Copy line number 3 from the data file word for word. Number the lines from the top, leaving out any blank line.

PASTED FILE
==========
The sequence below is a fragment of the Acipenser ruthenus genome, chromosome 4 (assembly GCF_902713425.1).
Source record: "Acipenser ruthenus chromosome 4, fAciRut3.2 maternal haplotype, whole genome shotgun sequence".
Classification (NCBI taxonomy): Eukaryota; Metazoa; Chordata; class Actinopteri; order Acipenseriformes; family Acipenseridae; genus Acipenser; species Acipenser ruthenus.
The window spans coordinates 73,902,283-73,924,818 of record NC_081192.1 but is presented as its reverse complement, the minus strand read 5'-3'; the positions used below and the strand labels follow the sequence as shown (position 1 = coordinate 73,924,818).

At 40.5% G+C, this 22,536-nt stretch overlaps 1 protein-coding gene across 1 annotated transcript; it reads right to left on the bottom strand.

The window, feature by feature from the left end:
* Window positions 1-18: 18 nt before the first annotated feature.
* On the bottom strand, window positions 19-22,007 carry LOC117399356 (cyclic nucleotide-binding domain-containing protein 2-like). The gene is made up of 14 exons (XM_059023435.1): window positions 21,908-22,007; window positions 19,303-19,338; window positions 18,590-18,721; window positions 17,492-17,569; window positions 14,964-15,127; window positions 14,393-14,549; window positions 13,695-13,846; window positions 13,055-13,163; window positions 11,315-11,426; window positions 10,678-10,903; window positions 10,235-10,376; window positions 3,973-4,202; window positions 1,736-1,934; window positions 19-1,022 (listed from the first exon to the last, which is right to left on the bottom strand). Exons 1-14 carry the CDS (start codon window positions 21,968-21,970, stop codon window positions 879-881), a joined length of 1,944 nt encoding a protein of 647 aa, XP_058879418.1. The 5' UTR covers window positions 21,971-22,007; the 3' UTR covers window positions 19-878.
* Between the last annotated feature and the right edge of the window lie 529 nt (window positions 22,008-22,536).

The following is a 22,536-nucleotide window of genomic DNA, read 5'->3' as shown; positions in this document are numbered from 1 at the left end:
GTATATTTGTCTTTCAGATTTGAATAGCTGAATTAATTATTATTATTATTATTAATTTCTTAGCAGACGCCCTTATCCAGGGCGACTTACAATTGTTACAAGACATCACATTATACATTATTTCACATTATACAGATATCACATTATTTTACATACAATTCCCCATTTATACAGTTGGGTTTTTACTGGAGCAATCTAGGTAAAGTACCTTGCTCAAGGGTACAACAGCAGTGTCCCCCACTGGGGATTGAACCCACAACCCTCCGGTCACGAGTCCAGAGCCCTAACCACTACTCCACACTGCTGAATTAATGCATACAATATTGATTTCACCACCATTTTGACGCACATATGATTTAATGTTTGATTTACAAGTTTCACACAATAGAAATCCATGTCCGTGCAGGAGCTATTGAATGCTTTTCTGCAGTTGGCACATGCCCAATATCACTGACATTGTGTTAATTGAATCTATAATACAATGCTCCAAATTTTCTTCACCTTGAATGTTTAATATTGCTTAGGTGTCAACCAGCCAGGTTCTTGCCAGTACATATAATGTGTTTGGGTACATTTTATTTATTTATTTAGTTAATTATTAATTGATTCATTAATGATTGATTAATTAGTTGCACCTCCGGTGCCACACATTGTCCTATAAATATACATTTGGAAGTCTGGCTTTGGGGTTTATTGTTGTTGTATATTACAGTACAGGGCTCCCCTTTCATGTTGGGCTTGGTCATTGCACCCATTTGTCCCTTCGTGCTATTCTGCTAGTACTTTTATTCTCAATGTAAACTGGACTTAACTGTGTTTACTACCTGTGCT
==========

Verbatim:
Classification (NCBI taxonomy): Eukaryota; Metazoa; Chordata; class Actinopteri; order Acipenseriformes; family Acipenseridae; genus Acipenser; species Acipenser ruthenus.